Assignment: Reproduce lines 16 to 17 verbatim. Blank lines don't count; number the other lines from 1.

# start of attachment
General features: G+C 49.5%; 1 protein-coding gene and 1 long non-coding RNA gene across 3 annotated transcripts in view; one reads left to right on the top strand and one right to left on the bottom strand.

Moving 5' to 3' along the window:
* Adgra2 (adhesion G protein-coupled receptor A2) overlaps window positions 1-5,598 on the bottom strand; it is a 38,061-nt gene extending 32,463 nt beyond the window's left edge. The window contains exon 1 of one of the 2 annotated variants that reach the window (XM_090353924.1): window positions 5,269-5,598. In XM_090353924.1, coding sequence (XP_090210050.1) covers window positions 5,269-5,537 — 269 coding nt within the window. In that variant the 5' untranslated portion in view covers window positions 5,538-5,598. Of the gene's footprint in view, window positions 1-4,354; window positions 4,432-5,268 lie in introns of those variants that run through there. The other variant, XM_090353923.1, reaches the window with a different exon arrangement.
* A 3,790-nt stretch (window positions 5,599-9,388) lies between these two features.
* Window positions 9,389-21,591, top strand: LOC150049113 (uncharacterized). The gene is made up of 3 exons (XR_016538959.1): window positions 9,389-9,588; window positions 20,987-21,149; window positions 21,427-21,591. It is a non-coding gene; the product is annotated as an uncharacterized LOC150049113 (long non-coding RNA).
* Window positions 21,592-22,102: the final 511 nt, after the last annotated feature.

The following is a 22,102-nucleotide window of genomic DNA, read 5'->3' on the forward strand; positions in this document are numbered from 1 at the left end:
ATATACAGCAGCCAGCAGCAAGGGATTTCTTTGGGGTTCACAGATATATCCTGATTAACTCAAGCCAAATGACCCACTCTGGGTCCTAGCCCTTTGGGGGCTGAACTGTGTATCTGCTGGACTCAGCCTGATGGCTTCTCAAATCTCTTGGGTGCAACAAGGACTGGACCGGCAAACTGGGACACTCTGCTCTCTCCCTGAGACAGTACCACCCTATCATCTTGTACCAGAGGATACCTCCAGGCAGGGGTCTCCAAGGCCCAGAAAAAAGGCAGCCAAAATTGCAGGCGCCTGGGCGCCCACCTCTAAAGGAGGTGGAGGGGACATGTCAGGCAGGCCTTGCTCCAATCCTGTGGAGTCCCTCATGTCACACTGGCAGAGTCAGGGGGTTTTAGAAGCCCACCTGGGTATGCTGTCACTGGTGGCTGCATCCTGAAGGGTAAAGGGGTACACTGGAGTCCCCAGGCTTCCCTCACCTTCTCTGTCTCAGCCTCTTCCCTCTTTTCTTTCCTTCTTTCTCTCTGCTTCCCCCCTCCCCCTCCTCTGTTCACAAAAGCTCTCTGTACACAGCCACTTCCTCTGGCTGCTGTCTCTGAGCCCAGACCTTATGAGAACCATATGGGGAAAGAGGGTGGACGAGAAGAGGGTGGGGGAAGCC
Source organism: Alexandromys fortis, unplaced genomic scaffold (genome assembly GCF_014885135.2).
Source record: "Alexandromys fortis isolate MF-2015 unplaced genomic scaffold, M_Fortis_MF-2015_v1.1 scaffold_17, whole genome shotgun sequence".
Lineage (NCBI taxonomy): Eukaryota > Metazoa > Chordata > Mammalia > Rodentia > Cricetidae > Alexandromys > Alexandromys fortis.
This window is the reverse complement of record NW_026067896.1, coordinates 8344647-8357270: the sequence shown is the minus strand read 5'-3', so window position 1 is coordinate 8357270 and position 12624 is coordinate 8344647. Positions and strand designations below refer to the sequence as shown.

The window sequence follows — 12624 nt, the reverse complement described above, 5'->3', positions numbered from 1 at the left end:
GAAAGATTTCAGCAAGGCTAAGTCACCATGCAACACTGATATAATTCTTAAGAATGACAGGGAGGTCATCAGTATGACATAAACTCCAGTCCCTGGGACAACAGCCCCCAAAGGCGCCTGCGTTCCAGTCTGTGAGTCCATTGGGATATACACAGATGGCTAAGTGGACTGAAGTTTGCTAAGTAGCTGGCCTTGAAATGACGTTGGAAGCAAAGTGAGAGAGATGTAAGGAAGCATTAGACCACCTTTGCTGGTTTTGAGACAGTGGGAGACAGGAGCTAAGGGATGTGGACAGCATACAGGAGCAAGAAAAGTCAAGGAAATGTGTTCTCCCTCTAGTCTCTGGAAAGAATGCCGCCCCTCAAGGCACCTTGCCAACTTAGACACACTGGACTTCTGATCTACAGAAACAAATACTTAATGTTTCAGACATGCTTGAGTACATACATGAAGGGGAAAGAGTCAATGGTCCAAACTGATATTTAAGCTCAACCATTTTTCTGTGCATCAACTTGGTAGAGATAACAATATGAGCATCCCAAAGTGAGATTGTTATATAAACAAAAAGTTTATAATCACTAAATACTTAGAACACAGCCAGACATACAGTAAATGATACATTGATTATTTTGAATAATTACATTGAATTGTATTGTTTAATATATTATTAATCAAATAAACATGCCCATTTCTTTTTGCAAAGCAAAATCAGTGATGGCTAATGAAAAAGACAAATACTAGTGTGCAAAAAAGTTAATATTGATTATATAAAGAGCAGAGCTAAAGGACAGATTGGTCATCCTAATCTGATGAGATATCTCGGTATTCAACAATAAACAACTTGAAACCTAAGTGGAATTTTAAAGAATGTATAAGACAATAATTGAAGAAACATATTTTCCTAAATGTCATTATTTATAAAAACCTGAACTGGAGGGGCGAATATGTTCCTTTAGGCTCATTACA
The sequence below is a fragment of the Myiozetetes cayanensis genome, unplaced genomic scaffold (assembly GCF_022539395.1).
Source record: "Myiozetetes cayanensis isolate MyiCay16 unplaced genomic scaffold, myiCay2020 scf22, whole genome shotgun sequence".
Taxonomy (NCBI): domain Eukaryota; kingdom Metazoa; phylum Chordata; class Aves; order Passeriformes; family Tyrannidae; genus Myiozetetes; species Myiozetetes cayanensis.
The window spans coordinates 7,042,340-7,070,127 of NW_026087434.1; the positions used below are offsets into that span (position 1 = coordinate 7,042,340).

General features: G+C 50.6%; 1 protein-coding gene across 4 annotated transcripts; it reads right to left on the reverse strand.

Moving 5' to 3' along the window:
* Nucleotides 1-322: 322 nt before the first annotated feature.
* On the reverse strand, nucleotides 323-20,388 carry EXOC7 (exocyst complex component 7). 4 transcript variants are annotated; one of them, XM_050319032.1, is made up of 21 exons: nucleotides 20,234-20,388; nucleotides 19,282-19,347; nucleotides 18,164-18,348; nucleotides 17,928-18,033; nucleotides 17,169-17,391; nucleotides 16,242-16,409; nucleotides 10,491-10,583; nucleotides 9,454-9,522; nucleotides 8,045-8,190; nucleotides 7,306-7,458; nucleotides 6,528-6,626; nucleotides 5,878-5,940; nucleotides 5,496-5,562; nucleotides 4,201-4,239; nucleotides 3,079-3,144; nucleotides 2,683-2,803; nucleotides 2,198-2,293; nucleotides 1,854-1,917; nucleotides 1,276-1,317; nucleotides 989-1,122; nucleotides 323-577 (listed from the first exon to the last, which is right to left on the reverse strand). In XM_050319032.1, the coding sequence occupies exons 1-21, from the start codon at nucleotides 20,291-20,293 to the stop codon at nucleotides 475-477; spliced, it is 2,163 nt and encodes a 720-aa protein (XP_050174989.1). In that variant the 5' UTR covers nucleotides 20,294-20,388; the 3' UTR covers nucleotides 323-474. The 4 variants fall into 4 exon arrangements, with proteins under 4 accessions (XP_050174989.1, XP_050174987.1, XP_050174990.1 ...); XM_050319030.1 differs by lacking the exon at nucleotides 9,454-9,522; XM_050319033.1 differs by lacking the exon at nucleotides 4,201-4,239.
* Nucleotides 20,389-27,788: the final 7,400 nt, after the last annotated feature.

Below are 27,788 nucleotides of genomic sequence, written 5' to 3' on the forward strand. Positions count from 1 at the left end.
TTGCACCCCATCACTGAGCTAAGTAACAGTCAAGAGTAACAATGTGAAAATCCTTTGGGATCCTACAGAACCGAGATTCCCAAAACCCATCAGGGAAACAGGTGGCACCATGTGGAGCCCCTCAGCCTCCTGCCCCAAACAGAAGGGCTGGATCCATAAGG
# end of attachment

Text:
Source record: "Myiozetetes cayanensis isolate MyiCay16 unplaced genomic scaffold, myiCay2020 scf22, whole genome shotgun sequence".
Taxonomy (NCBI): domain Eukaryota; kingdom Metazoa; phylum Chordata; class Aves; order Passeriformes; family Tyrannidae; genus Myiozetetes; species Myiozetetes cayanensis.